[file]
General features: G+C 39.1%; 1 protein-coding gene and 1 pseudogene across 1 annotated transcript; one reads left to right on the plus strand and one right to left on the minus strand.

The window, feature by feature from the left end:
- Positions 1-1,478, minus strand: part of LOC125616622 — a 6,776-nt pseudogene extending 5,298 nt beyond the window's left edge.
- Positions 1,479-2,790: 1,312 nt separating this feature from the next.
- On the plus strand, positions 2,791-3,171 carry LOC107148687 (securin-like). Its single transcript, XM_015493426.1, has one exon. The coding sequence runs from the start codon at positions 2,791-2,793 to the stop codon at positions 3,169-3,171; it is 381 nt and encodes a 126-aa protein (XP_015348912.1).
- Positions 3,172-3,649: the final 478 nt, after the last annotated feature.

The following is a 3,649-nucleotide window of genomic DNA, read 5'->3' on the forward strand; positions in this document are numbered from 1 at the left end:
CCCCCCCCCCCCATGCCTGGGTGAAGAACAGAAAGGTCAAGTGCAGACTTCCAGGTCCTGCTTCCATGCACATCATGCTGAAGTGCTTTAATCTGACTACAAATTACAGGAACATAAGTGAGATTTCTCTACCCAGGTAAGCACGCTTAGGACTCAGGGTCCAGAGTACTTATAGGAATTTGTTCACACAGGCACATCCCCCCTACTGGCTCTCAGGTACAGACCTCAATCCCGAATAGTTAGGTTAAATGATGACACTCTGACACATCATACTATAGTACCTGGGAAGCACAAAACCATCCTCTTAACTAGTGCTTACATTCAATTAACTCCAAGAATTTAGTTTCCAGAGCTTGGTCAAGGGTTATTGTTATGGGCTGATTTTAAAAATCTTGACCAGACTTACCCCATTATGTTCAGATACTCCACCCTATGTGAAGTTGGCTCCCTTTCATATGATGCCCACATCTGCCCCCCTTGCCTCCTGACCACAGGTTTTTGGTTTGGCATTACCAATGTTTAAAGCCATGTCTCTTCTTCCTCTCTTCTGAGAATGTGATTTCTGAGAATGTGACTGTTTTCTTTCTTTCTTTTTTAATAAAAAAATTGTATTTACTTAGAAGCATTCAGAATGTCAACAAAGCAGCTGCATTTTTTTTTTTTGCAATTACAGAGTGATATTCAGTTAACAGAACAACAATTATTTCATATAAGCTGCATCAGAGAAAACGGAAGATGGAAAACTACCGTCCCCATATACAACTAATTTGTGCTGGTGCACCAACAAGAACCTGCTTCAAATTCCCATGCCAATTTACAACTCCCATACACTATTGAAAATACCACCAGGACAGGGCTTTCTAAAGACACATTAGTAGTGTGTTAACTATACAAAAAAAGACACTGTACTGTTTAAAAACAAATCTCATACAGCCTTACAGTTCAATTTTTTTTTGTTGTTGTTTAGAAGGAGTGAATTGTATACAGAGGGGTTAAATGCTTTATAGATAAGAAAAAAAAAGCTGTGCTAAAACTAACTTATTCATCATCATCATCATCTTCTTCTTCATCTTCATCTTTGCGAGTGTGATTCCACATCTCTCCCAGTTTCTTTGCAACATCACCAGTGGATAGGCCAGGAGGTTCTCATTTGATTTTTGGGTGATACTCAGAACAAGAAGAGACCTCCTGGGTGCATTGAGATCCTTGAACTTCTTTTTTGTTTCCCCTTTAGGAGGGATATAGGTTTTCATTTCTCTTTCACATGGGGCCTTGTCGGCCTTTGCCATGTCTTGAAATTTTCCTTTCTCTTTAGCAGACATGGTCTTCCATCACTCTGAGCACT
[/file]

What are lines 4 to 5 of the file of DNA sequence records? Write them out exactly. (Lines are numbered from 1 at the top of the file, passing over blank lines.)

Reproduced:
- Positions 1,479-2,790: 1,312 nt separating this feature from the next.
- On the plus strand, positions 2,791-3,171 carry LOC107148687 (securin-like). Its single transcript, XM_015493426.1, has one exon. The coding sequence runs from the start codon at positions 2,791-2,793 to the stop codon at positions 3,169-3,171; it is 381 nt and encodes a 126-aa protein (XP_015348912.1).